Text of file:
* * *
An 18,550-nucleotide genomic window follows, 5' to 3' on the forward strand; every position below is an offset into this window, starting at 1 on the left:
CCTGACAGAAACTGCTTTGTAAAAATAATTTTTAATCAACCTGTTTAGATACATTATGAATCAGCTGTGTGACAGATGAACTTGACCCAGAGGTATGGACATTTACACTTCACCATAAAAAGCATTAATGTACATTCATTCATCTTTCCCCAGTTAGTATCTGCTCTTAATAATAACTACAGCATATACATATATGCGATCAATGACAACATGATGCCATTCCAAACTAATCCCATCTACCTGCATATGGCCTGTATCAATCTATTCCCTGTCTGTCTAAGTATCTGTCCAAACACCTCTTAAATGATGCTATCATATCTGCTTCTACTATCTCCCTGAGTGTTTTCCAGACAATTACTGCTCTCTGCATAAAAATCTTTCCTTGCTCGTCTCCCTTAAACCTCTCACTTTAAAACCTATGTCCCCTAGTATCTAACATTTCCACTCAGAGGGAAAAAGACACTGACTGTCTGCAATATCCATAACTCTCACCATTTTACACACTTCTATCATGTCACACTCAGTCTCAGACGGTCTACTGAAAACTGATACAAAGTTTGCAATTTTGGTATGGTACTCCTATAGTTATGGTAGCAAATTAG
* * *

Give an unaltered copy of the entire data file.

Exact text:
An 18,550-nucleotide genomic window follows, 5' to 3' on the forward strand; every position below is an offset into this window, starting at 1 on the left:
CCTGACAGAAACTGCTTTGTAAAAATAATTTTTAATCAACCTGTTTAGATACATTATGAATCAGCTGTGTGACAGATGAACTTGACCCAGAGGTATGGACATTTACACTTCACCATAAAAAGCATTAATGTACATTCATTCATCTTTCCCCAGTTAGTATCTGCTCTTAATAATAACTACAGCATATACATATATGCGATCAATGACAACATGATGCCATTCCAAACTAATCCCATCTACCTGCATATGGCCTGTATCAATCTATTCCCTGTCTGTCTAAGTATCTGTCCAAACACCTCTTAAATGATGCTATCATATCTGCTTCTACTATCTCCCTGAGTGTTTTCCAGACAATTACTGCTCTCTGCATAAAAATCTTTCCTTGCTCGTCTCCCTTAAACCTCTCACTTTAAAACCTATGTCCCCTAGTATCTAACATTTCCACTCAGAGGGAAAAAGACACTGACTGTCTGCAATATCCATAACTCTCACCATTTTACACACTTCTATCATGTCACACTCAGTCTCAGACGGTCTACTGAAAACTGATACAAAGTTTGCAATTTTGGTATGGTACTCCTATAGTTATGGTAGCAAATTAG